Will those on the right of the spectrum explain their motives for leaving the EU? Why do they want it and how will the nation gain?

  • Comment number 199.

    All this user's posts have been removed.Why?

  • rate this
    +2

    Comment number 198.

    195. chrisk50
    What's the difference between UK in or out of the European Union

    About £50 million per day.

    or £18.5 billion per year.
    +++
    Proof?

  • rate this
    0

    Comment number 197.

    The political classes would never ever give us a meaningful referendum in which they might not get the result that they want. If they did then they be shown to be redundant as all major policy change could be decided by referenda and not a bunch of self serving lying gasbags. Why can't we have a real democracy in which all of us have a say in what happens on every issue.

  • rate this
    +1

    Comment number 196.

    "The Lib Dems said the article addressed internal Tory divisions, adding there is little public appetite for debate."

    Yeah, but the public is all agog about reforming the House of Lords. That, plus hearing Vince Cable say that shareholders should not have an annual say on mangement board's pay shows just out of touch the LibDems are. They're on course to the rubbish dump of political hasbeens.

  • rate this
    -2

    Comment number 195.

    What's the difference between UK in or out of the European Union


    About £50 million per day.

    or £18.5 billion per year.

  • rate this
    -2

    Comment number 194.

    I honestly don't think a referendum is a good idea. We vote in politicians (in theory) so that they can make the best decisions on behalf of all of us, since they have all the facts and the best experts at their disposal to make informed decisions. Asking the nation to decide is lazy decision making, and a way to pass the blame if it doesn't work out.

  • rate this
    +4

    Comment number 193.

    Its just a big diversion by the goverment, to distract the plebs away for the bankers.

  • rate this
    +1

    Comment number 192.

    ok we are out question!who do we trade with?

  • rate this
    +5

    Comment number 191.

    For all the Doom Sayers if the UK left the European Project, the Business world and trade would NOT collapse into a Black Hole of despair.

    It is Business and Trade that funds the EU, they need OUR trade and Business as much as we need there's.

    In or Out - would change that very little, and if it was out, we have Politicians to negotiate trade deals, make them work for a change!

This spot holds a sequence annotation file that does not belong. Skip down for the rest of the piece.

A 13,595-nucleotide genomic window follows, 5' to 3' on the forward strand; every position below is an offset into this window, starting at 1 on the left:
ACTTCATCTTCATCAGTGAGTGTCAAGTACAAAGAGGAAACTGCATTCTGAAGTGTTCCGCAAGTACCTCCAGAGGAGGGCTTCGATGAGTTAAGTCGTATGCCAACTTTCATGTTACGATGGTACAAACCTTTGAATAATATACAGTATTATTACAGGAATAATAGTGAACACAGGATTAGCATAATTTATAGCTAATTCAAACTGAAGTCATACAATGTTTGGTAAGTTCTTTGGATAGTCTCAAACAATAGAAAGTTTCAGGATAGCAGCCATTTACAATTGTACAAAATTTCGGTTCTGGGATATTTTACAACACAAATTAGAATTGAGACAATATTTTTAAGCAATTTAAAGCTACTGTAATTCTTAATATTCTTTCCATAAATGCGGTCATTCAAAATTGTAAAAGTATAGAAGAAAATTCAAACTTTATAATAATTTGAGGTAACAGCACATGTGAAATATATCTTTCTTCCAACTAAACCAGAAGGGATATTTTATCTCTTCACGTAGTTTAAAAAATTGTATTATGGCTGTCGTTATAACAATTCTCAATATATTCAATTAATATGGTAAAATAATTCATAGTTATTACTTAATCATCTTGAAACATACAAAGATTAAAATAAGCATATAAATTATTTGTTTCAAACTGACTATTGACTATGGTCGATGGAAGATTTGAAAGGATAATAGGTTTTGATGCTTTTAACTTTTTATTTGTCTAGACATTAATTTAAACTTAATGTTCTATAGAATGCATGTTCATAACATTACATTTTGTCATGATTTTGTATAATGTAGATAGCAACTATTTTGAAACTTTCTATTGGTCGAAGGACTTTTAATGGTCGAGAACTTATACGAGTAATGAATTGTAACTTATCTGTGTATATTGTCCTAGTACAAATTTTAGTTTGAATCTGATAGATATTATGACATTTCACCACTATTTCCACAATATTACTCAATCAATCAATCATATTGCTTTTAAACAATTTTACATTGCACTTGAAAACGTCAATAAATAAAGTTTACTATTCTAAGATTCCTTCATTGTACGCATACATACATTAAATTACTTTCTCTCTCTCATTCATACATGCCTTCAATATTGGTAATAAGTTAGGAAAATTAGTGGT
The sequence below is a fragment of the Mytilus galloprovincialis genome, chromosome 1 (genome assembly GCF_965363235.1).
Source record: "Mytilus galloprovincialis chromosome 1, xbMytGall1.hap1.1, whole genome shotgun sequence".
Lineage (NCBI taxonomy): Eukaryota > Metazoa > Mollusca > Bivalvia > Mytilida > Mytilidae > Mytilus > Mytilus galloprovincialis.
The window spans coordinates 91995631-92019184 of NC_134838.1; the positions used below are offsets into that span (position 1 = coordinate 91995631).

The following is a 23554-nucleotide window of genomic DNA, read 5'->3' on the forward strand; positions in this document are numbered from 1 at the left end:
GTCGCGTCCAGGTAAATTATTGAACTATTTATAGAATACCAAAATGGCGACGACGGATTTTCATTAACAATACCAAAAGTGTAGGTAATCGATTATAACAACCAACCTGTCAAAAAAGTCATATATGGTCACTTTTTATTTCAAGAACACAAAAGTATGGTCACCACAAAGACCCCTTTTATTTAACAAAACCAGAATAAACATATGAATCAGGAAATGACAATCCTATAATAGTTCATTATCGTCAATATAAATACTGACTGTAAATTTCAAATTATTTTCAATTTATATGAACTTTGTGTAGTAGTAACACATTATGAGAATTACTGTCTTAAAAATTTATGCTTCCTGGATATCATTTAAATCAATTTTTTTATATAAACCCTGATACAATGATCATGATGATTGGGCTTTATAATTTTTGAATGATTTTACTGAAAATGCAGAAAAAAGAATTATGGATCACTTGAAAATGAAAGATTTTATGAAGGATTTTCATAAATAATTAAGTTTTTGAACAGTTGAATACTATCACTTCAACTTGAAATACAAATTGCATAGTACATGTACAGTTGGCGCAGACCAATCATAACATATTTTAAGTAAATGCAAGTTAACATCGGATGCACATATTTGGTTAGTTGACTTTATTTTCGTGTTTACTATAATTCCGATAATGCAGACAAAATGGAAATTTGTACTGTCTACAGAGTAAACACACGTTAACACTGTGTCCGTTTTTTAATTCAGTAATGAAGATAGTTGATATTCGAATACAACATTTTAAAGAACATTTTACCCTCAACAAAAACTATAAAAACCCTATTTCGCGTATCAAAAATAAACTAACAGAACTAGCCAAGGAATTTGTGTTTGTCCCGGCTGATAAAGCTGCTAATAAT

• rate this
    0

    Comment number 190.

    British national interest seems secondary to the USA's interests all the time. I look at UKIP and the anti-europeans, see what a bunch of nasty, greedy, bigoted old xxxxxx's they are, who would have kids down mines again if they could, and it makes me want to be in Europe. Pro-Europe, pro-rights.

  • rate this
    -1

    Comment number 189.

    Let the people speak. They know what's best for them.

    ***sarcasm***

  • rate this
    +3

    Comment number 188.

    The vast majority of people in this country don't understand the intricacies of the EU and how it affects our economy. They get their views from the Mail, etc, etc. It saddens me to say that a referendum would result in a vote based on ignorance and rank nationalism, not a way to decide our future.

  • rate this
    +2

    Comment number 187.

    If he wants a real choice for voters then he should go to the polls now. This government has no mandate from the electorate, yet is railroading through, with the assistance of the turncoat LibDems, Tory policies based on dogma rather than evidence (HSCB for one), whilst failing to control their friends in the banking industry whose excesses led to the recession.

  • rate this
    +4

    Comment number 186.

    How tragic, Mr Cameron, elected to run the country for Her Majesty the Queen, for the benefit of Her Majesty's people, sees himself as some sort of god who can decide whether we get democracy or not, and is only going to let us have it when he thinks he will ge the result he wants.......

  • rate this
    +8

    Comment number 185.

    Er...Shouldn't it be the other way around?....Shouldn't we tell you when we want a referendum?

  • rate this
    +2

    Comment number 184.

    another scam from the posh boy,to appease his ultra right wing sypathisers eg bash the needy and disabled (undeserving poor),tax cuts for the rich,allow tax evasion for his millionaire mates. his buddy prince charles got an 11% rise in public expenditure but nowt said by either.

  • rate this
    -2

    Comment number 183.

    This Referenda the Tory will "consider" will not entirely remove us from the EU.
    So really it's a Tory Manifesto that won't hold!
    I the Voter the People want a Referenda NOW! with no other than a all Out/or All In Yes/No choice, but we all know that will never happen as there will be some thing tied to it that keeps you in no matter if it's a Yes or No

  • rate this
    +8

    Comment number 182.

    You don't vote to see if you want to change fire brigades in the middle of a fire.
    Once there is some indication of what sort of relationship there is between the other countries in the EU ,our beloved leader having excluded us from these discussions, then it might be reasonable to put the revised terms to the people.

    Basically this is designed to get the Tory right and UKIP off his back .

  • rate this
    +1

    Comment number 181.

    of course its a votes ploy and whoever promises it get if we have to wait until 2015 will get mine